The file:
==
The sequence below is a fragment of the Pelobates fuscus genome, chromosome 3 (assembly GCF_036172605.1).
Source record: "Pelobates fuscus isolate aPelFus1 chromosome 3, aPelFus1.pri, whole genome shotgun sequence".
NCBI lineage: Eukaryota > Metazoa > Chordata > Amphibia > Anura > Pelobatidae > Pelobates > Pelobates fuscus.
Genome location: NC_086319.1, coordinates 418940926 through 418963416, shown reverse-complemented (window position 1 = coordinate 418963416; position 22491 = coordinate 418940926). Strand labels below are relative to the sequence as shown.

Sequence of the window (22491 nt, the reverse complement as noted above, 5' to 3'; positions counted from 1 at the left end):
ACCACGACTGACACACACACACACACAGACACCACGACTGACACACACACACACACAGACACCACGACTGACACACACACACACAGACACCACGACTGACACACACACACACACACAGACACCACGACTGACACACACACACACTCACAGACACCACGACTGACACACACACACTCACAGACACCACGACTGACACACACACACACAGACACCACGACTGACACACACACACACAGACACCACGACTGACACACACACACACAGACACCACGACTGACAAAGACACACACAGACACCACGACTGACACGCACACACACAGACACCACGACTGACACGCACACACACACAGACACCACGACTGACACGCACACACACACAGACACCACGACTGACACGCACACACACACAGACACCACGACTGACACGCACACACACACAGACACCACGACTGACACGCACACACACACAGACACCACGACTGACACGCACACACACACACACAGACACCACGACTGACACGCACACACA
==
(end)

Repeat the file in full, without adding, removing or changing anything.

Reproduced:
The sequence below is a fragment of the Pelobates fuscus genome, chromosome 3 (assembly GCF_036172605.1).
Source record: "Pelobates fuscus isolate aPelFus1 chromosome 3, aPelFus1.pri, whole genome shotgun sequence".
NCBI lineage: Eukaryota > Metazoa > Chordata > Amphibia > Anura > Pelobatidae > Pelobates > Pelobates fuscus.
Genome location: NC_086319.1, coordinates 418940926 through 418963416, shown reverse-complemented (window position 1 = coordinate 418963416; position 22491 = coordinate 418940926). Strand labels below are relative to the sequence as shown.

Sequence of the window (22491 nt, the reverse complement as noted above, 5' to 3'; positions counted from 1 at the left end):
ACCACGACTGACACACACACACACACAGACACCACGACTGACACACACACACACACAGACACCACGACTGACACACACACACACAGACACCACGACTGACACACACACACACACACAGACACCACGACTGACACACACACACACTCACAGACACCACGACTGACACACACACACTCACAGACACCACGACTGACACACACACACACAGACACCACGACTGACACACACACACACAGACACCACGACTGACACACACACACACAGACACCACGACTGACAAAGACACACACAGACACCACGACTGACACGCACACACACAGACACCACGACTGACACGCACACACACACAGACACCACGACTGACACGCACACACACACAGACACCACGACTGACACGCACACACACACAGACACCACGACTGACACGCACACACACACAGACACCACGACTGACACGCACACACACACAGACACCACGACTGACACGCACACACACACACACAGACACCACGACTGACACGCACACACA